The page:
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Ergosterol peroxide inhibits ovarian cancer cell growth through multiple pathways

Authors Tan W, Pan M, Liu H, Tian H, Ye Q, Liu H

Received 6 April 2017

Accepted for publication 15 June 2017

Published 13 July 2017 Volume 2017:10 Pages 3467—3474

DOI https://doi.org/10.2147/OTT.S139009

Checked for plagiarism Yes

Review by Single-blind

Peer reviewers approved by Dr Ashok Kumar Pandurangan

Peer reviewer comments 3

Editor who approved publication: Dr William Cho

Weiwei Tan,1,* Meihong Pan,1,* Hui Liu,1 Hequn Tian,1 Qing Ye,1 Hongda Liu2

1Department of Traditional Chinese Medicine, Yidu Central Hospital of Weifang, Weifang, Shandong, China; 2Department of General Surgery, Qilu Hospital Affiliated to Shandong University, Jinan, Shandong, China

*These authors contributed equally to this work

Abstract: Ergosterol peroxide (EP), a sterol derived from medicinal mushrooms, has been reported to exert antitumor activity in several tumor types. However, the role of EP toward ovarian cancer cells has not been investigated. In this study, we analyzed the cytotoxicity of EP in various cell lines representing high-grade serous ovarian cancer and low-grade serous ovarian cancer, respectively. Although EP showed no significant inhibition of the viability of normal ovarian surface epithelial cells, it impaired the proliferation and invasion capacities of tumor cells in a dose-dependent manner. We further figured out key modulators involved in its antitumor effects by quantitative reverse transcription polymerase chain reaction, ELISA, and Western blot. The nuclear β-catenin was down-regulated upon EP treatment, subsequently reducing the Cyclin D1 and c-Myc expression levels. Meanwhile, the protein level of protein tyrosine phosphatase SHP2 was up-regulated in EP treated cells, whereas Src kinase activity was inhibited. Both activation of SHP2 phosphatase and inhibition of Src kinase decreased the phosphorylation level of transducer and activator of STAT3 protein, which was implicated in oncogenesis. On the other hand, EP remarkably inhibited the expression and secretion of VEGF-C, implying its involvement in counteracting tumor angiogenesis. Moreover, EP treatment showed comparable cytotoxic effect with β-catenin knock-down or STAT3 inhibition. Taken together, our results demonstrated that EP showed antitumor effects toward ovarian cancer cells through both β-catenin and STAT3 signaling pathways, making it a promising candidate for drug development.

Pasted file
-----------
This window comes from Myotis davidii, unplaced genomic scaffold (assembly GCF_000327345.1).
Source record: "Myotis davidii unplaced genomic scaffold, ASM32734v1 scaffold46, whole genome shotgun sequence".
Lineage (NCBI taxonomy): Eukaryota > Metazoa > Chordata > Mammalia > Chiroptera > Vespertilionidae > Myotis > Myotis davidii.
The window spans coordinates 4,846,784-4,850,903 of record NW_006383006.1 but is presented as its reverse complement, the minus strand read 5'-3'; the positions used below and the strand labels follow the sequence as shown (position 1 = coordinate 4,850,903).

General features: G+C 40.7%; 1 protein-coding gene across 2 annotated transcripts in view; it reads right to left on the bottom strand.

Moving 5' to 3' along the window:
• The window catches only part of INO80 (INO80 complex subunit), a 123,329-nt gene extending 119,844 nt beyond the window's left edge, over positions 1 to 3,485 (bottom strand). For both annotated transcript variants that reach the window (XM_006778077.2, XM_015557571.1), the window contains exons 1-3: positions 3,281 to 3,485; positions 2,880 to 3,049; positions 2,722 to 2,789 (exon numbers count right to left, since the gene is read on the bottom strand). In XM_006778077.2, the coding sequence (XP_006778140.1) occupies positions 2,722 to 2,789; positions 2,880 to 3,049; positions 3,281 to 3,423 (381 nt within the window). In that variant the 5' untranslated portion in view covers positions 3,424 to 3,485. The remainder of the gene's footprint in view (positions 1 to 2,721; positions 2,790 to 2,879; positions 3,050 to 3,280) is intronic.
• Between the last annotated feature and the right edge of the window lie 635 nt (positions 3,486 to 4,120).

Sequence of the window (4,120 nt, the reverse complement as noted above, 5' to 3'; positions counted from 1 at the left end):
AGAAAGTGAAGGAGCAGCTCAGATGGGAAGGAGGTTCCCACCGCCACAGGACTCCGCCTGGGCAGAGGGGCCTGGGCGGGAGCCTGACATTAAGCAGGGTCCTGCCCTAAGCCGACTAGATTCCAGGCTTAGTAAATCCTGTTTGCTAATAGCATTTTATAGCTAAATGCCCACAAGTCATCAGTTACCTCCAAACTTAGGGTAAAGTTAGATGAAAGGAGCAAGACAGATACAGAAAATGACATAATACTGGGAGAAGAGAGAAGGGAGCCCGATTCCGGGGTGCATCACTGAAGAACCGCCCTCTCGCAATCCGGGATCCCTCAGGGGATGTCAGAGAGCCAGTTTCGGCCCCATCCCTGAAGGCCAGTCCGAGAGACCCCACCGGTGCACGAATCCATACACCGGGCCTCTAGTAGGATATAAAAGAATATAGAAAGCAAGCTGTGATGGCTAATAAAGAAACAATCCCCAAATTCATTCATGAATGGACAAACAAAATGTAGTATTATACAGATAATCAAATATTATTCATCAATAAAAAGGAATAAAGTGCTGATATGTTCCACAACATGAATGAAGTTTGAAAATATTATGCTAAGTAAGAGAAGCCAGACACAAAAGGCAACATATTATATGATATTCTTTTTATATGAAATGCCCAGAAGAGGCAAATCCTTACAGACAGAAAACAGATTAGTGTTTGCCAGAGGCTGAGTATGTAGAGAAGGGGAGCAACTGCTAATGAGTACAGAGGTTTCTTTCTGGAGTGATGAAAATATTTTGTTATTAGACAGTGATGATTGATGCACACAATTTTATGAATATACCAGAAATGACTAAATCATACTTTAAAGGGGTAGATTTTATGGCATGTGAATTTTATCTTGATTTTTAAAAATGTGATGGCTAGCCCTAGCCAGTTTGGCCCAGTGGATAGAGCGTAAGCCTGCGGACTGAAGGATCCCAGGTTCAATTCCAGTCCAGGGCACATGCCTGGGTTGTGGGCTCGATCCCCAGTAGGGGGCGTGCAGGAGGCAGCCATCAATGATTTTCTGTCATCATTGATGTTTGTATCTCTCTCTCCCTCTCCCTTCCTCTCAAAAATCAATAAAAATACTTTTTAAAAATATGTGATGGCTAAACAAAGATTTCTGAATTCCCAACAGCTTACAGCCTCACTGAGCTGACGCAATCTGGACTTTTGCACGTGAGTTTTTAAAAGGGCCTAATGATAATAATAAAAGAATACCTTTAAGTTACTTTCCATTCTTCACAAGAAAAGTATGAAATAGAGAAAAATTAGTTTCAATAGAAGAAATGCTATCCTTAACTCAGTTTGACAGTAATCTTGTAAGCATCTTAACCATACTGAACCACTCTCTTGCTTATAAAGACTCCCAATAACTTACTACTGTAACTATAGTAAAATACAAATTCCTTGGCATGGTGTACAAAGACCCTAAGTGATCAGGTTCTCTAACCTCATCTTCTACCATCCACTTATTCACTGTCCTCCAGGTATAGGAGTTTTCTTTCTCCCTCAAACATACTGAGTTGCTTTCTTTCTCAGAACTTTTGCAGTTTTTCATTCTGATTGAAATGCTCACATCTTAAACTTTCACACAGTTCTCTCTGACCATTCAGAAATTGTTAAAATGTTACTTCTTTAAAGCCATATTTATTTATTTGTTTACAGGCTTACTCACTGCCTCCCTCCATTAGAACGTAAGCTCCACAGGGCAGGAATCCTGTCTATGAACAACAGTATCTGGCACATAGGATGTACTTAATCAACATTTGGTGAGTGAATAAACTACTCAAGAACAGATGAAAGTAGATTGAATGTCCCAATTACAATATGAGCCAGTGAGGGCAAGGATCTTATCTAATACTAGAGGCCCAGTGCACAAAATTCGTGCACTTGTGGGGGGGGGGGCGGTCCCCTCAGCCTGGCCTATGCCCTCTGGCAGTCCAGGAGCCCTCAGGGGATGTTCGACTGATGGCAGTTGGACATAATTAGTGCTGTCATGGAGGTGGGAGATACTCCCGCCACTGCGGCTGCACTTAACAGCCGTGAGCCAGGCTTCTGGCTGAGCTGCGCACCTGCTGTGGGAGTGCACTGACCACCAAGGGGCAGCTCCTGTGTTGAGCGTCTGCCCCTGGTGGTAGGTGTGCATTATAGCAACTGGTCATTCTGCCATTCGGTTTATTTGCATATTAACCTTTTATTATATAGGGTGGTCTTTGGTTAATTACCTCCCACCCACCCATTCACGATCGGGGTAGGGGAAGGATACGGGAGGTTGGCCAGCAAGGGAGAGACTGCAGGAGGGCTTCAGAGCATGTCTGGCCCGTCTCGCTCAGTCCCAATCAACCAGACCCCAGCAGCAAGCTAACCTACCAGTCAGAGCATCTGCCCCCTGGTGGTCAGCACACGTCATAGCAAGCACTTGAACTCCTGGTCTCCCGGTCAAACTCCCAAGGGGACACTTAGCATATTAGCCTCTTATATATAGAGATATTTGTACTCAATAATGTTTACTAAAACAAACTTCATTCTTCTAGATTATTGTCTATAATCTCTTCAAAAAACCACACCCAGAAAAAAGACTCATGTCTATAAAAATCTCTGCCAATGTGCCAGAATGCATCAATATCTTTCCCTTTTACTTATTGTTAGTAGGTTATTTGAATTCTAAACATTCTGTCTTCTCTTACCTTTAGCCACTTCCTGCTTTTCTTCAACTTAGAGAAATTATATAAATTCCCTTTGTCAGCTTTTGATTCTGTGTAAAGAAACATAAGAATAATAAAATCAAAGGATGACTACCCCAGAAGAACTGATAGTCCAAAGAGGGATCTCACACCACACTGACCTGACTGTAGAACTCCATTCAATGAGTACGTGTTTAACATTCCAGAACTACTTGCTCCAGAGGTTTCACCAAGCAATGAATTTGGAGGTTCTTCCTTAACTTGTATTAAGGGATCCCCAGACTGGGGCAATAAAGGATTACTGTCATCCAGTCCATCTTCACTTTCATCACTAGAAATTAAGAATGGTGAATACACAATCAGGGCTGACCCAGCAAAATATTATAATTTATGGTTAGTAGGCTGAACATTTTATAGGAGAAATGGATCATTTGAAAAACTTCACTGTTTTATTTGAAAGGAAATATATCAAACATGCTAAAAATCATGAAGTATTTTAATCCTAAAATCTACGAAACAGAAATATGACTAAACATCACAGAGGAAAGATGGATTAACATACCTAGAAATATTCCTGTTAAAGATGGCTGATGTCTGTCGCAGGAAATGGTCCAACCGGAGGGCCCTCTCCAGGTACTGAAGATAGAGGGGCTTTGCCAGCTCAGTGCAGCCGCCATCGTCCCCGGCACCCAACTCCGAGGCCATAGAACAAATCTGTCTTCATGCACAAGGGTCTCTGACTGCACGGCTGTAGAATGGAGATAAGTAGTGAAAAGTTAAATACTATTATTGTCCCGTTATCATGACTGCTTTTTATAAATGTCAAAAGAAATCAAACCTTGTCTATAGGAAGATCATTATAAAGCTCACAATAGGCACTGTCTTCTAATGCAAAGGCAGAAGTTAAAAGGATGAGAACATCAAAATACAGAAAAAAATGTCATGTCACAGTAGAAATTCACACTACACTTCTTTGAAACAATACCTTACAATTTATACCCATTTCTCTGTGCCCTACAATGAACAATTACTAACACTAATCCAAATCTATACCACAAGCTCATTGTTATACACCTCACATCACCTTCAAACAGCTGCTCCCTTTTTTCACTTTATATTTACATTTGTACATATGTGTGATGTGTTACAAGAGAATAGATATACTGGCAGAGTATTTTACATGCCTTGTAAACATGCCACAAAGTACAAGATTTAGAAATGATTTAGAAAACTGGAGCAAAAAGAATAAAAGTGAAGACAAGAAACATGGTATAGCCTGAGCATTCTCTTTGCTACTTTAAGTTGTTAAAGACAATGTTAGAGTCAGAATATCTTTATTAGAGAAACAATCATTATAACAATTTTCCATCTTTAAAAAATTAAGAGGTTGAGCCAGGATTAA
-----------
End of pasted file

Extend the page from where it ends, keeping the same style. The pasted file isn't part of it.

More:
Keywords: β-catenin, ergosterol peroxide, ovarian cancer, STAT3

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